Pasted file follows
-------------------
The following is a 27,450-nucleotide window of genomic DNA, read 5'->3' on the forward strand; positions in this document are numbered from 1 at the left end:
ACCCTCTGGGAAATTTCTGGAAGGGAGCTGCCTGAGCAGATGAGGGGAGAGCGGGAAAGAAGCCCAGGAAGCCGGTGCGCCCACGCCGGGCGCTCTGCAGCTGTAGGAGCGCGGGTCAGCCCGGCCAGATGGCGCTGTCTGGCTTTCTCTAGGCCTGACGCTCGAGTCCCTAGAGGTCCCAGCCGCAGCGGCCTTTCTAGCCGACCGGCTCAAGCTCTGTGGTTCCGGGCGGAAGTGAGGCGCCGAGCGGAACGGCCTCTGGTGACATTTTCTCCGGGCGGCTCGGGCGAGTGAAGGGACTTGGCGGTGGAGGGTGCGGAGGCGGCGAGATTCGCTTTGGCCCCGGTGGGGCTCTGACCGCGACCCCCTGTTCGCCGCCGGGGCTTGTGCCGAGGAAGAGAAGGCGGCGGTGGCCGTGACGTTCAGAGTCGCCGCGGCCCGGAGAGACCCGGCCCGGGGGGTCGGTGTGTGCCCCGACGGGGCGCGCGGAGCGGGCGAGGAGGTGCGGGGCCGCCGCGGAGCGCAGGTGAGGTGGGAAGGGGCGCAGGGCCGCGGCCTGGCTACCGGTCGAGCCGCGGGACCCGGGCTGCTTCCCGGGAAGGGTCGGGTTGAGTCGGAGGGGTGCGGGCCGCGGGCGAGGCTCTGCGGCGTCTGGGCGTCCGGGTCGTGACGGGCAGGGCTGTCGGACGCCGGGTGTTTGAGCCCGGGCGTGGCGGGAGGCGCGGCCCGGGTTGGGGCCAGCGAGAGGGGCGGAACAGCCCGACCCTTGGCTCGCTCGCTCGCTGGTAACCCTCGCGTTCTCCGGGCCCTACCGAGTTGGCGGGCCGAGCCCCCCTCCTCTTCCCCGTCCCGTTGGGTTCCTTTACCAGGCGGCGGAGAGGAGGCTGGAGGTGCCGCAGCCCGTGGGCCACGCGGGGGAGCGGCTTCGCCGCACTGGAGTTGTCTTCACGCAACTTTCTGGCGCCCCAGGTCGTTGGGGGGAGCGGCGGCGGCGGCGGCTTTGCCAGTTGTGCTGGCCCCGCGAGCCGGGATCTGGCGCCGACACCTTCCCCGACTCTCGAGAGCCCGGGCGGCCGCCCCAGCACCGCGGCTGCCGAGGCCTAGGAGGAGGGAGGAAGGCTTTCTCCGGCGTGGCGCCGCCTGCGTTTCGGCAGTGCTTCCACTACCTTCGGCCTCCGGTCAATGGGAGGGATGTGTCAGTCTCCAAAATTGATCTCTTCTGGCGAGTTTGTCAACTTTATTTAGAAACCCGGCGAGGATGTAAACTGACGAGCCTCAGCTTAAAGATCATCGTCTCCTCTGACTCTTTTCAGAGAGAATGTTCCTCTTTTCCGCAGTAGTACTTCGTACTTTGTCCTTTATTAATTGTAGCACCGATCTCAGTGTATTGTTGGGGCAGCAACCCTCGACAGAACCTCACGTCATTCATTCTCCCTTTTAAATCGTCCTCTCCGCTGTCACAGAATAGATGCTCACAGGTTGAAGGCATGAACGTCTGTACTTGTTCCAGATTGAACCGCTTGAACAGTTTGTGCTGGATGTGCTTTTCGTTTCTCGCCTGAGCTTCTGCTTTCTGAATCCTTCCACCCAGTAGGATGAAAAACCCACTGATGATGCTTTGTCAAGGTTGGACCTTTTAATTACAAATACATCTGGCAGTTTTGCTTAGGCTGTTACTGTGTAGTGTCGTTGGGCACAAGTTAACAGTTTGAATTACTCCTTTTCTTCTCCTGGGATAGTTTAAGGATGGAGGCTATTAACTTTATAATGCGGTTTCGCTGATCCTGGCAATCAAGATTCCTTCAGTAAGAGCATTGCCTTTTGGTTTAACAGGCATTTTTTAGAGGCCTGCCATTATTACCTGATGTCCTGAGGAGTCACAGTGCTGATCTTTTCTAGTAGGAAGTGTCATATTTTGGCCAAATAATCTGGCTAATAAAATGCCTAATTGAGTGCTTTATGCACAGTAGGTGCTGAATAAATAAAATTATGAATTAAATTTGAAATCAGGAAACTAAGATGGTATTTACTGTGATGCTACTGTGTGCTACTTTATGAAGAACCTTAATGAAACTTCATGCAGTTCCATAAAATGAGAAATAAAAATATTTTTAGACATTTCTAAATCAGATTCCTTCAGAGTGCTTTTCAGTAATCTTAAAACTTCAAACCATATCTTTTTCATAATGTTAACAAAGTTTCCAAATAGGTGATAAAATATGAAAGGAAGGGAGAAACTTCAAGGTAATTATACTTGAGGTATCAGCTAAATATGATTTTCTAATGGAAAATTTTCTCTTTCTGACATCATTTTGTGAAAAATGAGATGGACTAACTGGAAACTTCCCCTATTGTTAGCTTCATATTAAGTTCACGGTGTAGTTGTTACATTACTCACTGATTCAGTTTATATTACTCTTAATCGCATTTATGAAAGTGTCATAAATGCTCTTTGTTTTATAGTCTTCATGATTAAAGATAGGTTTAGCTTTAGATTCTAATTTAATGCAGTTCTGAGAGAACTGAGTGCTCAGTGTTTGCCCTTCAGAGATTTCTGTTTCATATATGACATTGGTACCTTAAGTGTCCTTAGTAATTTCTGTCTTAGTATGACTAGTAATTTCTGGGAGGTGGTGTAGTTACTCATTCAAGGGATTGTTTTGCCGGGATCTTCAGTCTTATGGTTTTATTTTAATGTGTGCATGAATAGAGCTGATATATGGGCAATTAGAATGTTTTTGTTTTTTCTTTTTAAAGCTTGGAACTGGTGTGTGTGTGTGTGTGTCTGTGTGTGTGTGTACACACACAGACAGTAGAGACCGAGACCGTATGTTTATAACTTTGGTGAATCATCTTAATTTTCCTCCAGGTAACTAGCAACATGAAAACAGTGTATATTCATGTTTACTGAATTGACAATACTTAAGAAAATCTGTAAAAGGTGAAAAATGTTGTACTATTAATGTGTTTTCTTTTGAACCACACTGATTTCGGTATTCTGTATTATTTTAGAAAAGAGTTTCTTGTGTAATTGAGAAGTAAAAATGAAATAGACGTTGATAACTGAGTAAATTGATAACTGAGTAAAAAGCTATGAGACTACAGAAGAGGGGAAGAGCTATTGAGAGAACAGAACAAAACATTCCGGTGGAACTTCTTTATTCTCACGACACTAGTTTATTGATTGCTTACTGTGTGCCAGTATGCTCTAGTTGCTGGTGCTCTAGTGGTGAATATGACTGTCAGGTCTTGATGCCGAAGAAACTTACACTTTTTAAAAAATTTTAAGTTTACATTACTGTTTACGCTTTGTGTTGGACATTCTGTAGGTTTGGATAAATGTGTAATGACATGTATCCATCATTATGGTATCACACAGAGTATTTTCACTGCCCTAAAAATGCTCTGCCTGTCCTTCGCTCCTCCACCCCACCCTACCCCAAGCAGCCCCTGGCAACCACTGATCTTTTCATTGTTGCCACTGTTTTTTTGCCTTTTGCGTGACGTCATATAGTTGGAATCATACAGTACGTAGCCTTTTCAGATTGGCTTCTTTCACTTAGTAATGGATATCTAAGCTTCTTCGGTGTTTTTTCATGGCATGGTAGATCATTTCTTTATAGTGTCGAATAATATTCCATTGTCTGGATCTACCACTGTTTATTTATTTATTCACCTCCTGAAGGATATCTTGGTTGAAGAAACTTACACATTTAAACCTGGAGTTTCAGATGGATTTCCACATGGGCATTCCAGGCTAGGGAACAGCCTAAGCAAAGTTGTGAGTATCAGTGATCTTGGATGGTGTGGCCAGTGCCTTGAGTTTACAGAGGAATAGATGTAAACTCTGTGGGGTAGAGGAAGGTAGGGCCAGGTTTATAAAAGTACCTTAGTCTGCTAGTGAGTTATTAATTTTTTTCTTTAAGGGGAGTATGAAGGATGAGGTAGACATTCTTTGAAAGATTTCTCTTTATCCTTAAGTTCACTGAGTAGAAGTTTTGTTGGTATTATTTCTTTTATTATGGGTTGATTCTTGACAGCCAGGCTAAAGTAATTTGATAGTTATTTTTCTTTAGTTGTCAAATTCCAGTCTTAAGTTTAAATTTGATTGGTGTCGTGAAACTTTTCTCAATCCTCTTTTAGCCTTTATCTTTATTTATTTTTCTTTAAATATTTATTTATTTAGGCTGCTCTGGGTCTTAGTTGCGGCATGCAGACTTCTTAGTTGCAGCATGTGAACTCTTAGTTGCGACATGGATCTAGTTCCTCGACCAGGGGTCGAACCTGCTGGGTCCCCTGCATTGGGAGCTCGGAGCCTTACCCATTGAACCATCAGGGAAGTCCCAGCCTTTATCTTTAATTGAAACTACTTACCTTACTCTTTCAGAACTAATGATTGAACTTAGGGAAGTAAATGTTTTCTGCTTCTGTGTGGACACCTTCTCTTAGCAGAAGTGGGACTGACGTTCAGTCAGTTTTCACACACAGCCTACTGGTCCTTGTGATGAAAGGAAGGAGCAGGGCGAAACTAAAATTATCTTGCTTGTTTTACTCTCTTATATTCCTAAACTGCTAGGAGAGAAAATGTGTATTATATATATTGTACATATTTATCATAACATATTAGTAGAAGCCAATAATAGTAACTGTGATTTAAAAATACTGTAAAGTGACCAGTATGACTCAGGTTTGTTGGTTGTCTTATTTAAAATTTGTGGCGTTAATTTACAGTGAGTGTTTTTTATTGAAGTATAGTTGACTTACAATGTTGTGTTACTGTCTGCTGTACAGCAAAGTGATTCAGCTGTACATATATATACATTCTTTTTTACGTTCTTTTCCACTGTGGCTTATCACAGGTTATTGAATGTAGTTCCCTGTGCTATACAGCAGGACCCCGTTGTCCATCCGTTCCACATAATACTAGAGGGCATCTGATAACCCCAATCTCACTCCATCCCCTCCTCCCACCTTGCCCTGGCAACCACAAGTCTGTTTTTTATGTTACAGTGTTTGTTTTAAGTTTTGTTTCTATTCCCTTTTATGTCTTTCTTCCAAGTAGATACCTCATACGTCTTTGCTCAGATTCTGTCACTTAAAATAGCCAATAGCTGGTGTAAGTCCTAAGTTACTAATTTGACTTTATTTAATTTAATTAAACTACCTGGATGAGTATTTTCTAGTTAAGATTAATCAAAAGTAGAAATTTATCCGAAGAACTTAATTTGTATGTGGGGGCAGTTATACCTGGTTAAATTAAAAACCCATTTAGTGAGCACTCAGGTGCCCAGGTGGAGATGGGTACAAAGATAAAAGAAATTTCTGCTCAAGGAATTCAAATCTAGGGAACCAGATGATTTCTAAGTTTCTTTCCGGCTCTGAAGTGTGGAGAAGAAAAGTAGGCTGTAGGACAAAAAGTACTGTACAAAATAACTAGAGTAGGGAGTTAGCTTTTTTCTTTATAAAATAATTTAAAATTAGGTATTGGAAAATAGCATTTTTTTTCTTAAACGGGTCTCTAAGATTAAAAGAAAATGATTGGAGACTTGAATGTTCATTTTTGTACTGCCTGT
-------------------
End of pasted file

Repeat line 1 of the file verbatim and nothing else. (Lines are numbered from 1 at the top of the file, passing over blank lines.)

The following is a 27,450-nucleotide window of genomic DNA, read 5'->3' on the forward strand; positions in this document are numbered from 1 at the left end: